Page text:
The Society of Indian Automobile Manufacturers (SIAM) in association with the Ministry of Environment, Forest and Climate Change (MoEF & CC), and Automotive Component Manufacturers Association of India (ACMA), organised a day-long conference titled, “International Material Data System (IMDS) and End of Life Vehicle (ELV) Regulations” in New Delhi.
The conference deliberated on sustainable management of materials, tracking of hazardous chemicals, heavy metals, Persistent Organic Pollutants (POPs), etc. as well as to minimise their negative effects on the environment & human health. Various speakers at the conference dwelt on how the data provided on the above will facilitate the automotive sector, regulatory agencies, R&D institutions and ministries to engage in further discussions, negotiations and actions under the Rotterdam and Stockholm Conventions, for which MoEF & CC is a nodal agency.
Delivering his welcome address, Vishnu Mathur, Director General, SIAM, said there is a need to institutionalise automobile recycling in India and figure out methods to dispose of ELVs in an environmentally sound manner.
The purpose of this conference is to increase knowledge, create awareness, capacity building and gain insights about IMDS and its regulations, he added.
Rashmi Urdhwareshe, Director, ARAI, said an integrated approach is needed to be adopted towards cleaner air. She stated that fleet modernisation, private car electrification and banning of old vehicles can improve air quality.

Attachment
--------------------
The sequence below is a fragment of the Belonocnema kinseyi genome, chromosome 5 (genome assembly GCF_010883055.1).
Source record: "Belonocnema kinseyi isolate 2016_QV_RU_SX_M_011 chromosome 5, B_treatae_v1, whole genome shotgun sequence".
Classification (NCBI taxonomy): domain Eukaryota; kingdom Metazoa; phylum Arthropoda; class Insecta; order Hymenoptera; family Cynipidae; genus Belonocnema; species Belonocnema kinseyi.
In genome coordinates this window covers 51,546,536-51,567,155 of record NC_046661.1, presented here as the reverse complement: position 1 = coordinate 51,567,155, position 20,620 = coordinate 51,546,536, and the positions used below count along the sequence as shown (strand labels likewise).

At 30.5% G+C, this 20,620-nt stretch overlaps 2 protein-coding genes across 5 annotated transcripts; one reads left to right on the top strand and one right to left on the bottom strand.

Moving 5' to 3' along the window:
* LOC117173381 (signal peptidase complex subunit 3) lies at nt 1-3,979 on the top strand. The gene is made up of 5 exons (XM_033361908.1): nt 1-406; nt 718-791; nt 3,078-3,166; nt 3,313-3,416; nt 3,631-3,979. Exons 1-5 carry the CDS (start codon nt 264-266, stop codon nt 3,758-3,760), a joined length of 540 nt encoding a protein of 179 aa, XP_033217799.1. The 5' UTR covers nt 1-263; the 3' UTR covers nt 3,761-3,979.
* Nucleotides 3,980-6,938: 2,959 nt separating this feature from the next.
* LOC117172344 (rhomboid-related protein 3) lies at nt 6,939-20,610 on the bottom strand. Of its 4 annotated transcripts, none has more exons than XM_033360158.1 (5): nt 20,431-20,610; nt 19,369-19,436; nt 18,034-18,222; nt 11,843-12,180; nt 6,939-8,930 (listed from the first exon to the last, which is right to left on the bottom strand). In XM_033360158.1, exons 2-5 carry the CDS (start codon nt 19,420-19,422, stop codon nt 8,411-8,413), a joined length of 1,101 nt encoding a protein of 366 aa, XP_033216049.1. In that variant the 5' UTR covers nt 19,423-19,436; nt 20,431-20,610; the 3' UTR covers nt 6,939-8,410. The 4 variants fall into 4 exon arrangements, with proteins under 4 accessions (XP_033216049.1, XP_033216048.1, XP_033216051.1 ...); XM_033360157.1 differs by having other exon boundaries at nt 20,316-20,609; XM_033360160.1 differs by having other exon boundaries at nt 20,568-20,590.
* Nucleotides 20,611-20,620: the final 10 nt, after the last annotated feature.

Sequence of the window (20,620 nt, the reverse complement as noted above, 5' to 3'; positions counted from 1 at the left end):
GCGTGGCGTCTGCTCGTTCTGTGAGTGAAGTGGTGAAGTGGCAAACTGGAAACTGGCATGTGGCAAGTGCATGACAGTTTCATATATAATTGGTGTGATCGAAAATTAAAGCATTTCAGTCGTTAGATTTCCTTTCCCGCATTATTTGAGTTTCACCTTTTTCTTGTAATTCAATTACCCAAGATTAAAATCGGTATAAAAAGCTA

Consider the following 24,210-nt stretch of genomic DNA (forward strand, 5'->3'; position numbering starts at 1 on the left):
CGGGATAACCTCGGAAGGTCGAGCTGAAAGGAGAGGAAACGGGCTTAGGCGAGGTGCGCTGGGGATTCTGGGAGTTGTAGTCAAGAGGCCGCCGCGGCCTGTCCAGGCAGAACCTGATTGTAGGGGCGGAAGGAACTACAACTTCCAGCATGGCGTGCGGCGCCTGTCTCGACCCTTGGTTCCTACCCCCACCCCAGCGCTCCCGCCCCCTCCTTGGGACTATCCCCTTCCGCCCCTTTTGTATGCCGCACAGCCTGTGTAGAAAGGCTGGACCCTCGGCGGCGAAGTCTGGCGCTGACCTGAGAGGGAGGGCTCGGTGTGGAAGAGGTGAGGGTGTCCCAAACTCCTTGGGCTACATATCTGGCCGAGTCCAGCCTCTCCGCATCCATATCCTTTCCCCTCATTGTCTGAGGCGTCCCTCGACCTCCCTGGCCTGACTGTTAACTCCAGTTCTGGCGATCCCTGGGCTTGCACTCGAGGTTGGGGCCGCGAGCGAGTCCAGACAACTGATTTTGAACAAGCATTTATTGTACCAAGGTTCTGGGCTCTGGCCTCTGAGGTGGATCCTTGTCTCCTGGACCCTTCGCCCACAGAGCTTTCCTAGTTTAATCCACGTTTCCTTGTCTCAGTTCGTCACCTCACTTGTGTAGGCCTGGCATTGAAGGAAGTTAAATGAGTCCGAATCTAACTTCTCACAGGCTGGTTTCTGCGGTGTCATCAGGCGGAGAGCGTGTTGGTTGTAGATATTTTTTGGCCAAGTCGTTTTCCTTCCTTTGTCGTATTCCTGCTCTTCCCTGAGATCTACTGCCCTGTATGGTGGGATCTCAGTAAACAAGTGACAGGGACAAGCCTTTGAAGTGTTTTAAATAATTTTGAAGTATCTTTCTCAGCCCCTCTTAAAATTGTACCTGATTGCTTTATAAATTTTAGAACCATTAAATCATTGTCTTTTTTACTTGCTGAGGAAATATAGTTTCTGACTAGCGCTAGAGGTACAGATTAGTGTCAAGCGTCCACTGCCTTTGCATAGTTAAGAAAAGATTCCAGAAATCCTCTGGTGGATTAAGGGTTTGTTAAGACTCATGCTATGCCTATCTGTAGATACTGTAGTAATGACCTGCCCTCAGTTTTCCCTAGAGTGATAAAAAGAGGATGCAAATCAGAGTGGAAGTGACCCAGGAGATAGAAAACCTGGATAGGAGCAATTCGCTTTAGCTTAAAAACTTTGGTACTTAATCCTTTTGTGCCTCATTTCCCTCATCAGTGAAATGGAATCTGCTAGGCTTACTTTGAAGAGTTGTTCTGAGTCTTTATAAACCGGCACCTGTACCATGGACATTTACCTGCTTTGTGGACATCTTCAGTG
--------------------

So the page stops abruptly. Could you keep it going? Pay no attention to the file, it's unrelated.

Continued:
There are 35 million vehicles plying on roads that have already exceeded the age of 15 years and a mechanism must be put in place to control the number of unused vehicles, she noted.
Urdhwareshe while urging manufacturers to start using materials that are reusable, asserted that the government should announce the ELV policy at the earliest and the ministry must notify AIS 129 standards immediately.
Dr Bhure Lal (IAS), Chairman, EPCA, said any talk about ELV Regulations must factor in the sustainability of ecology and environment. The need of the hour is a policy to discard old vehicles as it could pose difficulty in future for humans, he added.
Delivering the vote of thanks, Vinnie Mehta, Director General, ACMA, said the automotive industry has been advocating vehicle scrappage since the past few years and the industry needs to be more conscious about the environmental issues. The auto industry will do all it can to shield the future generations, he noted.